Due to the province’s extended Covid-19 safety measures, many projects for the 2021 edition of our annual Intersections festival pivoted to be offered fully online. Did you know the “ChinaTOwn: Future Heritage(s) of Toronto’s Chinatowns” exhibition was originally supposed to take place at the Cecil Community Centre? With the exhibition now available on our website, we thought we’d take this opportunity to explore the significance of the centre as a community hub over the past 40 years and how the building it is housed in has adapted to the surrounding neighbourhood for over a century.
Located in Chinatown at 58 Cecil Street, the centre serves the catchment area from Bathurst Street to University Avenue, between Bloor and Queen Street West. This area includes many distinctive neighbourhoods like Chinatown West, Kensington Market, Alexandra Park, and Harbord Village. Since 1978, the centre has had the mission to “foster a sense of community and enhance the quality of life through the development, encouragement and support of programs and activities responsive to local needs.”
The Cecil Community Centre’s building has a rich history reflective of the ever-evolving neighbourhood around it. Built in 1890 by architects Knox and Elliott, it was originally the church of the Protestant congregation of the Church of Christ. Toronto’s Jewish population rapidly grew in this area between 1900 and 1930, and the building was sold in 1922 to the Polish Ostrovtzer congregation. It became a synagogue and the bell tower that originally adorned the roof was converted to a dome. In order to raise money for the purchase of the building, the congregation received donations from community members; their names were commemorated in gold Hebrew lettering on two large marble plaques installed at the inauguration of the synagogue, which are still in the lobby of the centre today. For decades, the Ostrovtzer Synagogue played an important role in the lively Jewish community of the neighbourhood.
During the 1950s and 60s, the Chinese population of Toronto established roots around Dundas and Spadina after the near-total destruction of the first Chinatown for the construction of Toronto’s new city hall. At the same time, Jewish residents were moving to other neighbourhoods. During the mid-60s, the building at 58 Cecil Street became the Chinese Catholic Centre, acting as a religious hub and offering help for new immigrants to the area. Its congregation grew to have members from all over the city and it eventually relocated to a different area.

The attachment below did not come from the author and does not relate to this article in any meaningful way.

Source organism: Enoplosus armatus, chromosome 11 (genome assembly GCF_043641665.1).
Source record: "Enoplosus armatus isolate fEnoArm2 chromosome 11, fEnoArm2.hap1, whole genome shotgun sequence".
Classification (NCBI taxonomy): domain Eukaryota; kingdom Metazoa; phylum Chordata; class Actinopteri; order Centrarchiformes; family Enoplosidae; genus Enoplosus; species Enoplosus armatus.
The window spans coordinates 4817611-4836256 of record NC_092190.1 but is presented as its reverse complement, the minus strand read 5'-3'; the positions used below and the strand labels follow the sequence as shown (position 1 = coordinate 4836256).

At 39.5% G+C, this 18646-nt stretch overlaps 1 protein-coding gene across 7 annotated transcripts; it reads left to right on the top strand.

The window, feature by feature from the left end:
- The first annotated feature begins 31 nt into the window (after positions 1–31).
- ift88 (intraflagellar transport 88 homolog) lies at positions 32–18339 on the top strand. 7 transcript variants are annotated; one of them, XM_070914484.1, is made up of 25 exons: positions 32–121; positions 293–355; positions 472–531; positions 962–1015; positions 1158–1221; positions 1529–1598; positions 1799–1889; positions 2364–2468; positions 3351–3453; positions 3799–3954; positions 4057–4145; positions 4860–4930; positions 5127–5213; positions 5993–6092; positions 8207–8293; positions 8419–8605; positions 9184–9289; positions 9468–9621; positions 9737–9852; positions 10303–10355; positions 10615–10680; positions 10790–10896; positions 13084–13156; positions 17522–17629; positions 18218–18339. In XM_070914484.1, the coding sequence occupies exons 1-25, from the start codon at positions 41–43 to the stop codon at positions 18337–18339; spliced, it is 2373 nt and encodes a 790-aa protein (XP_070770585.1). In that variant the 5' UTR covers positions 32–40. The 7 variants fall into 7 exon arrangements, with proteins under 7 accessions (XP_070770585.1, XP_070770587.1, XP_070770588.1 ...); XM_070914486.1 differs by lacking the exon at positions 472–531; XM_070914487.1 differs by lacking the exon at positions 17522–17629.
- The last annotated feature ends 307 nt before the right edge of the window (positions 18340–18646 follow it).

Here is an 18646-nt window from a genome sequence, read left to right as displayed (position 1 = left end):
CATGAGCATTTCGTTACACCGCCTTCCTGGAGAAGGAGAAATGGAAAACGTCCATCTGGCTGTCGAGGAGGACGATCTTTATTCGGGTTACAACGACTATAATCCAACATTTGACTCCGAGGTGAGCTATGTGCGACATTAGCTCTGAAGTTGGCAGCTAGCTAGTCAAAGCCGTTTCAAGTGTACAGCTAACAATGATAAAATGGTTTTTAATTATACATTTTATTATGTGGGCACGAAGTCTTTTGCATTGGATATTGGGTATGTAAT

Then, in the early 70s, the building became the headquarters for one of Toronto’s earliest gay rights groups, the Community Homophile Association of Toronto (CHAT). CHAT used the building as offices and as a space to hold events, conduct public education, offer support services such as drop-in sessions and counseling phone lines, and many other activities for the local gay and lesbian community. CHAT also hosted many early Pride week events, such as panels and art exhibits, and was the starting point of Toronto’s first gay pride march in 1972. In 1973, CHAT moved their operations to a new location on Church Street.
Finally, in the late 70s, the city acquired the building at 58 Cecil Street and it became the Cecil Community Centre. Operating now for over four decades, the centre caters to kids, youth, adults, and seniors through camps, educational workshops, health and fitness classes, language classes, tax clinics, and so much more. They serve diverse neighbourhoods and offer a welcoming space inclusive of racialized, low-income, homeless, and LGBTQ+ peoples to increase connection and foster community. As many of their programs have had to be canceled or moved online due to the pandemic, the centre continues to serve its community; in late May of this year, the centre hosted a Covid-19 vaccine clinic with volunteer translators, live music, and lion dancers!
As the neighbourhood around 58 Cecil Street has changed over the last century, the building has changed with it. Its adaptable nature is reflected in the Cecil Community Centre’s mandate to provide responsive programs to local communities. The building has played an important role in being a space for development and connection, whether as a church, a synagogue or a headquarter for a social justice group, and this legacy is continued today through the centre.
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